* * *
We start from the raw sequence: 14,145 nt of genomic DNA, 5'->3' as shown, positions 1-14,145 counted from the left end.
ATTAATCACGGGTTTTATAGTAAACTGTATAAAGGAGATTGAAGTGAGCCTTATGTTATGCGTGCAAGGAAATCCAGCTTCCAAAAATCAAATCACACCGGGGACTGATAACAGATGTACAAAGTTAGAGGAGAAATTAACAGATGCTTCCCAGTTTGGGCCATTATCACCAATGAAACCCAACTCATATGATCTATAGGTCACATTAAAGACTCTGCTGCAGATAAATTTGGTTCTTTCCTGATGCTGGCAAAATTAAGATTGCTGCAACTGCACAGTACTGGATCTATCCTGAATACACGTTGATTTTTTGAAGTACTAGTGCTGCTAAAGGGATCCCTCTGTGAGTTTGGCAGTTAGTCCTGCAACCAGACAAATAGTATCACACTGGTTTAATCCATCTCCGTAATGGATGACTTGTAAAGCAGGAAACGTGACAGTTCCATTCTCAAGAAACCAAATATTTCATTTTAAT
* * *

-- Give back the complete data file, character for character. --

We start from the raw sequence: 14,145 nt of genomic DNA, 5'->3' as shown, positions 1-14,145 counted from the left end.
ATTAATCACGGGTTTTATAGTAAACTGTATAAAGGAGATTGAAGTGAGCCTTATGTTATGCGTGCAAGGAAATCCAGCTTCCAAAAATCAAATCACACCGGGGACTGATAACAGATGTACAAAGTTAGAGGAGAAATTAACAGATGCTTCCCAGTTTGGGCCATTATCACCAATGAAACCCAACTCATATGATCTATAGGTCACATTAAAGACTCTGCTGCAGATAAATTTGGTTCTTTCCTGATGCTGGCAAAATTAAGATTGCTGCAACTGCACAGTACTGGATCTATCCTGAATACACGTTGATTTTTTGAAGTACTAGTGCTGCTAAAGGGATCCCTCTGTGAGTTTGGCAGTTAGTCCTGCAACCAGACAAATAGTATCACACTGGTTTAATCCATCTCCGTAATGGATGACTTGTAAAGCAGGAAACGTGACAGTTCCATTCTCAAGAAACCAAATATTTCATTTTAAT